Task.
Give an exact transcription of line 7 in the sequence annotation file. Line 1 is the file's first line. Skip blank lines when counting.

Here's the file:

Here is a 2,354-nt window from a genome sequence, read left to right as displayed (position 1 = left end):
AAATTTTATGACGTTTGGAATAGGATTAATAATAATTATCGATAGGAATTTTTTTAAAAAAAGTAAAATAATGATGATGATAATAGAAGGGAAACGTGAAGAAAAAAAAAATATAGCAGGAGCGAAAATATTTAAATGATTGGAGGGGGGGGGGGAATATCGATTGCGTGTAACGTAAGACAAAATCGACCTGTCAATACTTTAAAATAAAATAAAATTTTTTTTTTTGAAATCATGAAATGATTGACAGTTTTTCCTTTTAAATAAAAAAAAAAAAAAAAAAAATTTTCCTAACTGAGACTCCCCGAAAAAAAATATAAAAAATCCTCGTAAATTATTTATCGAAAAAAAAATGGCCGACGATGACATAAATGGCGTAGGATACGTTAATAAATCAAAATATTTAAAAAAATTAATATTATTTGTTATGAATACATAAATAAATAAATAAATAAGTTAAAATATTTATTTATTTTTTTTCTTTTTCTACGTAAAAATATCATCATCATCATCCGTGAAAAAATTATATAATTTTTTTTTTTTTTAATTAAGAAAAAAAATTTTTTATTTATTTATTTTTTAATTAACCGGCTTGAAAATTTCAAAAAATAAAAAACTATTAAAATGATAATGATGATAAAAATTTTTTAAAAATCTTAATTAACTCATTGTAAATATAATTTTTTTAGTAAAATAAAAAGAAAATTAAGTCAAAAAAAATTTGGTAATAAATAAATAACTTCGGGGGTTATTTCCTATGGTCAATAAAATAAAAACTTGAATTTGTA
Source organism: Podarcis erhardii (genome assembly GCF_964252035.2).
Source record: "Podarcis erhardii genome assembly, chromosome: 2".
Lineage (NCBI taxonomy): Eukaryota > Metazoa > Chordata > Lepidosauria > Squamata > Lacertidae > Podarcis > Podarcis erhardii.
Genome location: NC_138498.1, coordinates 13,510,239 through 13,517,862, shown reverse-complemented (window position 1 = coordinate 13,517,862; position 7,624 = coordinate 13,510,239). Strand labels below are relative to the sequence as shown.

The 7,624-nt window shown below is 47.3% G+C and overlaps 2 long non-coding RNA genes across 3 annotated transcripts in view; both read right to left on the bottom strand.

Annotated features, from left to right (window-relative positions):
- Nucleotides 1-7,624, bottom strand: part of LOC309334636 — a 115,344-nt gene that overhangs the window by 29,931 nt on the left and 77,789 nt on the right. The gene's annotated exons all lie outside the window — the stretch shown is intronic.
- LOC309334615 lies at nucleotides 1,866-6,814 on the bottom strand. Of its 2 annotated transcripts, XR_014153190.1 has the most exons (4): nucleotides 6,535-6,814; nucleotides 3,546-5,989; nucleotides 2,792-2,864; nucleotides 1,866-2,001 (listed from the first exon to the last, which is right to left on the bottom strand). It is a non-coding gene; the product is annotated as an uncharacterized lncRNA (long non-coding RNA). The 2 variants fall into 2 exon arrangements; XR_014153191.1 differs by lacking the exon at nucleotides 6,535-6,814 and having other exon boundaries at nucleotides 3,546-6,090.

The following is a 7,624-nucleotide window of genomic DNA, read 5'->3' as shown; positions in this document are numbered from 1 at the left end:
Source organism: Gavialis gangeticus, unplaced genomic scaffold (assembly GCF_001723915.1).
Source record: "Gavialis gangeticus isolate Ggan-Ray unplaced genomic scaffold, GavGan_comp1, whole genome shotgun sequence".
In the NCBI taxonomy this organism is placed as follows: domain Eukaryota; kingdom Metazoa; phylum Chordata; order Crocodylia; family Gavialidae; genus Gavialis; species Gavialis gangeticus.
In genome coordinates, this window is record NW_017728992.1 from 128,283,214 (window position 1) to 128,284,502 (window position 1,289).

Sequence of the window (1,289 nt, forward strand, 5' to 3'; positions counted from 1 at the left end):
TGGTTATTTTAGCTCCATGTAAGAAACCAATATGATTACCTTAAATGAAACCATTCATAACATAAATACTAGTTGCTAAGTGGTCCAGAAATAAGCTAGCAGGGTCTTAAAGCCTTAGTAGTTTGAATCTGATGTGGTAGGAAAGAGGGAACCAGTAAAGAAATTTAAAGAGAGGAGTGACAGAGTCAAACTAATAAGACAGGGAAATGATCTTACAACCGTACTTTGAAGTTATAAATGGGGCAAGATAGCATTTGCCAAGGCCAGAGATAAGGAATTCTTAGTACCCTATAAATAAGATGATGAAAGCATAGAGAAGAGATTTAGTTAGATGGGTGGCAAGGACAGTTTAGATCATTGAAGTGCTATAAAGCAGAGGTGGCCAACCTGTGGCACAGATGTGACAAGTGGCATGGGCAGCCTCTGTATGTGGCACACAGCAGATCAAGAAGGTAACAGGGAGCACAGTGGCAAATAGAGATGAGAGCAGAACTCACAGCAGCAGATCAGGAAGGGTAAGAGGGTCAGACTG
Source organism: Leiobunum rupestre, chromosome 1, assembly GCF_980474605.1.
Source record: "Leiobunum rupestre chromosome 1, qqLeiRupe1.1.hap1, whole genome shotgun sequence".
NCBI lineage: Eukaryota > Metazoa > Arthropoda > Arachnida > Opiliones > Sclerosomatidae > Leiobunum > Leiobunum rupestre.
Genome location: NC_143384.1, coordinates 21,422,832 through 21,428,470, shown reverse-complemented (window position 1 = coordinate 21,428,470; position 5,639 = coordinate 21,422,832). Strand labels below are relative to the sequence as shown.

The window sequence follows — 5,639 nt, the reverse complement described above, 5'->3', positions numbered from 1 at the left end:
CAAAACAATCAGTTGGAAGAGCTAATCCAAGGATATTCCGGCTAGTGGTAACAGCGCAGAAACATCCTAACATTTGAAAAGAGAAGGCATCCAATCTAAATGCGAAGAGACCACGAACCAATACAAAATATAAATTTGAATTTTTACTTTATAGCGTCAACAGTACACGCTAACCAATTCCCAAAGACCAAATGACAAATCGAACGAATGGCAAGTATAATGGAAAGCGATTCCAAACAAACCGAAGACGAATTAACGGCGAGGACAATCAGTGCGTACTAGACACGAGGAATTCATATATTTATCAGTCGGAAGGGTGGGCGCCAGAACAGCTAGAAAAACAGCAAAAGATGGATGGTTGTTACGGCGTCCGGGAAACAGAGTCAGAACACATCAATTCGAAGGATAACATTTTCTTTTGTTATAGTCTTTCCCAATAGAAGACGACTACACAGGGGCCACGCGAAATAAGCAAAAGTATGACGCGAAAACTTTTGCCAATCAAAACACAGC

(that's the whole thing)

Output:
The 7,624-nt window shown below is 47.3% G+C and overlaps 2 long non-coding RNA genes across 3 annotated transcripts in view; both read right to left on the bottom strand.